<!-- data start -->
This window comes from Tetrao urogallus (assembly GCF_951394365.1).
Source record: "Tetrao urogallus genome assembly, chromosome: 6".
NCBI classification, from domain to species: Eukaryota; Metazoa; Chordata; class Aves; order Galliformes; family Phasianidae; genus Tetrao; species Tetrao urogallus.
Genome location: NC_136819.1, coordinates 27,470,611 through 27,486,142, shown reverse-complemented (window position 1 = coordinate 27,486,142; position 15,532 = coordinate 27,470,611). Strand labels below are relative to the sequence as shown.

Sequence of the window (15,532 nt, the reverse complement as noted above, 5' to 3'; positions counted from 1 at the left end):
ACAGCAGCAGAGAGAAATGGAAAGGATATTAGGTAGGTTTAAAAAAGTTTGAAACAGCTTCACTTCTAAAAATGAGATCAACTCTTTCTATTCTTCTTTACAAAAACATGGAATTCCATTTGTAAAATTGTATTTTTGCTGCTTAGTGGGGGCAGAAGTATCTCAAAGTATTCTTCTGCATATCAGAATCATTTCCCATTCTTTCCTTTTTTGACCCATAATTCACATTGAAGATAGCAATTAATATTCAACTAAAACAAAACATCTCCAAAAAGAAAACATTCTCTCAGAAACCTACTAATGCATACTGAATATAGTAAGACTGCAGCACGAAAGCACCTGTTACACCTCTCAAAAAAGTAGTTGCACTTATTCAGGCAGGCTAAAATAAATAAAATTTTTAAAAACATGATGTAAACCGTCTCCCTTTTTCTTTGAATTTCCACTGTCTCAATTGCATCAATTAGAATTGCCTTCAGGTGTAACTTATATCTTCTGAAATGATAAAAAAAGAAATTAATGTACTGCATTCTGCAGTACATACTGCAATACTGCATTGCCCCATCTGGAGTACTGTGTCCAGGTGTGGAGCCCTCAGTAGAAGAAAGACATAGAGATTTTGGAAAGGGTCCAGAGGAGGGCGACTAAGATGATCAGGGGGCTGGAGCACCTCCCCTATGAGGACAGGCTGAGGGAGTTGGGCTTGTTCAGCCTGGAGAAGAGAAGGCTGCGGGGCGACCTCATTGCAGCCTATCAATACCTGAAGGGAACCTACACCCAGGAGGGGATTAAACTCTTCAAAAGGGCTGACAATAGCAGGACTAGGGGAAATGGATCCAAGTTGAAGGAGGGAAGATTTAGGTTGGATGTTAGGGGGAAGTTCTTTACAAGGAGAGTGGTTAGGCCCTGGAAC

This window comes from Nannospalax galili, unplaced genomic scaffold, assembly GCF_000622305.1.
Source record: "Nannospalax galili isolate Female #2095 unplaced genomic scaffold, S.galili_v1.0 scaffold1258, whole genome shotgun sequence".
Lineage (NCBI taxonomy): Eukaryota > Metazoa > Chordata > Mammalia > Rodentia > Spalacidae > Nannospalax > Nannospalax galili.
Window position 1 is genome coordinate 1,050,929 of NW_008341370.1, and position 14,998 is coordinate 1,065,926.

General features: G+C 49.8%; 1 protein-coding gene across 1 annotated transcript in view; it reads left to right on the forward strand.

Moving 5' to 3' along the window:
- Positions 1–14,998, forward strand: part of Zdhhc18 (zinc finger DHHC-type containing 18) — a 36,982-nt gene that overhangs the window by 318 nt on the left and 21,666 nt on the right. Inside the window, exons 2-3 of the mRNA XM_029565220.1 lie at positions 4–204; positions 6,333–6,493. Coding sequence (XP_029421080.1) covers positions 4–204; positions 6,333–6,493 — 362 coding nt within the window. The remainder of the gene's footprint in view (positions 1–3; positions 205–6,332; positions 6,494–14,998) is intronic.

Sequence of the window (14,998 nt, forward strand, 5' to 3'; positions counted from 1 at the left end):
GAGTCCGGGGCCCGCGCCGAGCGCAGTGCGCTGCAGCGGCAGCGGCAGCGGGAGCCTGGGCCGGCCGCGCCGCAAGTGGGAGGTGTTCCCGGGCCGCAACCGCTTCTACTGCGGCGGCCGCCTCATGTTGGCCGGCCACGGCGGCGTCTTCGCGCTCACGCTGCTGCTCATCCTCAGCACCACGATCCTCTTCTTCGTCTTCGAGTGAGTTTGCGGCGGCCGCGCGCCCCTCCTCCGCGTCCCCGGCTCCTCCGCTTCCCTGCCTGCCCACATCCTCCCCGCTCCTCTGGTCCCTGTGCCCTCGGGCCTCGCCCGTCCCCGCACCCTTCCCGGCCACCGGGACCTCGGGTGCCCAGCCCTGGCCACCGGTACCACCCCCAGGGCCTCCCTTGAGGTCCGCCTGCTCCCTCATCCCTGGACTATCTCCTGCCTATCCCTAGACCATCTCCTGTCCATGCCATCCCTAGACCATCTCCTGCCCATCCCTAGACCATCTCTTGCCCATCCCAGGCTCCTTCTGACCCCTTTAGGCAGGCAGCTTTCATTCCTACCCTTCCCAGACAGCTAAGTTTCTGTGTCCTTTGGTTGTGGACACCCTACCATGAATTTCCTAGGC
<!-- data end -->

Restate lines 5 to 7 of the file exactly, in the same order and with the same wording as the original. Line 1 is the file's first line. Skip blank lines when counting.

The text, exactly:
Sequence of the window (15,532 nt, the reverse complement as noted above, 5' to 3'; positions counted from 1 at the left end):
ACAGCAGCAGAGAGAAATGGAAAGGATATTAGGTAGGTTTAAAAAAGTTTGAAACAGCTTCACTTCTAAAAATGAGATCAACTCTTTCTATTCTTCTTTACAAAAACATGGAATTCCATTTGTAAAATTGTATTTTTGCTGCTTAGTGGGGGCAGAAGTATCTCAAAGTATTCTTCTGCATATCAGAATCATTTCCCATTCTTTCCTTTTTTGACCCATAATTCACATTGAAGATAGCAATTAATATTCAACTAAAACAAAACATCTCCAAAAAGAAAACATTCTCTCAGAAACCTACTAATGCATACTGAATATAGTAAGACTGCAGCACGAAAGCACCTGTTACACCTCTCAAAAAAGTAGTTGCACTTATTCAGGCAGGCTAAAATAAATAAAATTTTTAAAAACATGATGTAAACCGTCTCCCTTTTTCTTTGAATTTCCACTGTCTCAATTGCATCAATTAGAATTGCCTTCAGGTGTAACTTATATCTTCTGAAATGATAAAAAAAGAAATTAATGTACTGCATTCTGCAGTACATACTGCAATACTGCATTGCCCCATCTGGAGTACTGTGTCCAGGTGTGGAGCCCTCAGTAGAAGAAAGACATAGAGATTTTGGAAAGGGTCCAGAGGAGGGCGACTAAGATGATCAGGGGGCTGGAGCACCTCCCCTATGAGGACAGGCTGAGGGAGTTGGGCTTGTTCAGCCTGGAGAAGAGAAGGCTGCGGGGCGACCTCATTGCAGCCTATCAATACCTGAAGGGAACCTACACCCAGGAGGGGATTAAACTCTTCAAAAGGGCTGACAATAGCAGGACTAGGGGAAATGGATCCAAGTTGAAGGAGGGAAGATTTAGGTTGGATGTTAGGGGGAAGTTCTTTACAAGGAGAGTGGTTAGGCCCTGGAAC

This window comes from Nannospalax galili, unplaced genomic scaffold, assembly GCF_000622305.1.